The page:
73 de Charles - KC8VWM EM16xd
 
RE: Texas VHF-FM Society Polls TX Hams  
by N5YPJ on February 22, 2010 Mail this to a friend!
I guess that this poll isn't open to all hams or maybe the poll takers aren't liking the results they are getting so they rigged something.

I've been assigned N5YPJ since at least 1992 with no lapses in license expiration. When trying to answer the poll this is the reply I get -

" This callsign was not found to be registered with the FCC. If your callsign is new, please allow our system 48 hours to update."

Why waste my time if you really don't want my answer, this is probably going to get railroaded down our throats anyway so stop trying to make it look right by taking a poll that doesn't even work!
 
Texas VHF-FM Society Polls TX Hams  
by K1DA on February 22, 2010 Mail this to a friend!
A number of us in southern New England, having been chased off other legit simplex frequencies by unco-ordinated repeaters which the wimps won't do anything about, have settled on 147.49. We aren't moving. It's that simple. That's why we buy big amps. BTW 6 or 7 of us on simplex only "tie up" ONE frequency, vs TWO for an "over to you in the side pocket" repeater, which has the same palaver on it that all the others have.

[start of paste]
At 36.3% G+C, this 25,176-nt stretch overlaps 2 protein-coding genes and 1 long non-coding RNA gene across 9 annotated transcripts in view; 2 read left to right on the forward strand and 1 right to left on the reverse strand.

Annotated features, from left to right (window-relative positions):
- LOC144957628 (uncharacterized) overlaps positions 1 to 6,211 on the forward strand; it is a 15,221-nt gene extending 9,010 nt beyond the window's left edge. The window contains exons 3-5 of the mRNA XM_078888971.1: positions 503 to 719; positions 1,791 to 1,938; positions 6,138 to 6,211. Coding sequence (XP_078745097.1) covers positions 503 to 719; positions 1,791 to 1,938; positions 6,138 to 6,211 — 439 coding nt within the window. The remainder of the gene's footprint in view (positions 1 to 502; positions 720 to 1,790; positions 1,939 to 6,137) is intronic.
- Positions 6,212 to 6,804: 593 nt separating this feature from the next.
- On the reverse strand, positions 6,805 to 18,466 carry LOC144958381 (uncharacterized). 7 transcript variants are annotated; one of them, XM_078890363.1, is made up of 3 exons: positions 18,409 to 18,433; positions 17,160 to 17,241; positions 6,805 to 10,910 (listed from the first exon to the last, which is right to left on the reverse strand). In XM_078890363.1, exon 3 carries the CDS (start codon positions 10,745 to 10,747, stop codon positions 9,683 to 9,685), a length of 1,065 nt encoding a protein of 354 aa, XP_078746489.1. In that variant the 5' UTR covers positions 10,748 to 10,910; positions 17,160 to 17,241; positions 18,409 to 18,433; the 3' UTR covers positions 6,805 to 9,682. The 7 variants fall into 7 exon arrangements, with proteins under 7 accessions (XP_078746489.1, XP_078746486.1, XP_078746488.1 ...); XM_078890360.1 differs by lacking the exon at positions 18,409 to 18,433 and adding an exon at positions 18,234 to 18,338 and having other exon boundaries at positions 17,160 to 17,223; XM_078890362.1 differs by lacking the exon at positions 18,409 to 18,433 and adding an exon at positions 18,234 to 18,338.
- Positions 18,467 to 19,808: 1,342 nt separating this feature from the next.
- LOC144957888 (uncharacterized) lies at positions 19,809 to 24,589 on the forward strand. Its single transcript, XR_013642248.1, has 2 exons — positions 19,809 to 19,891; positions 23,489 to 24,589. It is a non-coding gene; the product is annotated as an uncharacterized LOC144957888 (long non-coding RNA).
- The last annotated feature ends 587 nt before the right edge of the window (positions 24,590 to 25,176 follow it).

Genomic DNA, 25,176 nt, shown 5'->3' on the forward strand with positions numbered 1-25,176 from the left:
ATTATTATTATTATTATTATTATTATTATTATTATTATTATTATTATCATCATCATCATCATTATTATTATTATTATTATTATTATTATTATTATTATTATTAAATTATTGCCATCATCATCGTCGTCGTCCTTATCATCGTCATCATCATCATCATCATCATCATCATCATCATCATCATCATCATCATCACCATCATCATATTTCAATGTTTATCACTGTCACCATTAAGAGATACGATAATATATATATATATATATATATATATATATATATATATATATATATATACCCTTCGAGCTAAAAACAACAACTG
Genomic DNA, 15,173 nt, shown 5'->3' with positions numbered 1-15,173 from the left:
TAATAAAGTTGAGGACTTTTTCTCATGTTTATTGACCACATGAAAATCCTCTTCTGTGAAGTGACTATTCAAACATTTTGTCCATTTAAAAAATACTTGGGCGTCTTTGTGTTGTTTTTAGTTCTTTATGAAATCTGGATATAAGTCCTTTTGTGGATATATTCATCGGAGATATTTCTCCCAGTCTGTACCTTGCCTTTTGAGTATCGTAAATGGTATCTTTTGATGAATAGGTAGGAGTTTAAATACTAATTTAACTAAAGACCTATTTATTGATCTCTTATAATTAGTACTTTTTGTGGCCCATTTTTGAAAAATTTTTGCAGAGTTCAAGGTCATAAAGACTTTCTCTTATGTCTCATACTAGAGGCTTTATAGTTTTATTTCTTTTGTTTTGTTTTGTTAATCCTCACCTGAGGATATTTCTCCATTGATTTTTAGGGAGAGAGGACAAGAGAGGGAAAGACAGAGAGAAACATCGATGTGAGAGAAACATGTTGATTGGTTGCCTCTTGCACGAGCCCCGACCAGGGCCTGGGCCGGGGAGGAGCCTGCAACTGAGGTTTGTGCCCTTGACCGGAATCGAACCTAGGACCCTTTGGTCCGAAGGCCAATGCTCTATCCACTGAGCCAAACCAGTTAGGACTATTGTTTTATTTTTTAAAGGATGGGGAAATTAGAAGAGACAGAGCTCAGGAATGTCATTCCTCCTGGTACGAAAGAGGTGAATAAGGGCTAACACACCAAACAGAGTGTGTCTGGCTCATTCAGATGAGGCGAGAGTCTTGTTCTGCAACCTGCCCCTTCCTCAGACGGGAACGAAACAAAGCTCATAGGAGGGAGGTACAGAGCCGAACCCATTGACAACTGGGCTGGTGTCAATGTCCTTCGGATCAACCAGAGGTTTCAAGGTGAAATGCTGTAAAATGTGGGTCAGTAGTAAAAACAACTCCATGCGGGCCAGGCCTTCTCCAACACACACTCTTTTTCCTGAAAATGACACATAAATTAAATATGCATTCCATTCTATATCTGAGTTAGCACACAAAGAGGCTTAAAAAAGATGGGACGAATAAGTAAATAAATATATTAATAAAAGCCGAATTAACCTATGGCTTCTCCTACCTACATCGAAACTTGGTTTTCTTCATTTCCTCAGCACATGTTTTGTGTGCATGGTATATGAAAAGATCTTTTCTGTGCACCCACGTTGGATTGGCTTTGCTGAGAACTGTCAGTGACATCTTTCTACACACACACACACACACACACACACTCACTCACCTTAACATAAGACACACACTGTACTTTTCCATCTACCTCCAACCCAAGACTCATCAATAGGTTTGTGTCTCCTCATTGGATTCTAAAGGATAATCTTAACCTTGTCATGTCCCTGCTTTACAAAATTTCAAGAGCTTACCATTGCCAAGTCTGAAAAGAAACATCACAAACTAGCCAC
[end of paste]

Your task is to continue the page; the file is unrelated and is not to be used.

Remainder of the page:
RE: Texas VHF-FM Society Polls TX Hams  
by N5XTR on February 22, 2010 Mail this to a friend!
I cannot submit my vote either. Same response as N5YJP. No wonder these guys get the nickname Texas VHF F 'em Society.
 
RE: Texas VHF-FM Society Polls TX Hams  
by K1DA on February 22, 2010 Mail this to a friend!
Apparently these digital droids only want to hear from hams in TEXAS. Maybe digital repeaters have some secret way of not crossing state lines. SO, they'll take an opinion from someone who lives at the other end of the state but reject one from someone in Louisiana, HALF as far away. Go figure. Same thing happens here. The co-ordination group "next door" to us puts repeaters on ARRL simplex frequencies we have used for years and when pressed their answer is "well WE don't use them that way". And the rf doesn't cross state lines, right?
 
RE: Texas VHF-FM Society Polls TX Hams  
by K9MHZ on February 22, 2010 Mail this to a friend!
I love D-Star, and anything digital and new. 2 meters is not the place for growth....really bad idea. Go up in freq and plant yourselves on an under-utilized band....more bandwidth there, anyway.
 
RE: Texas VHF-FM Society Polls TX Hams  
by KF6QEX on February 22, 2010 Mail this to a friend!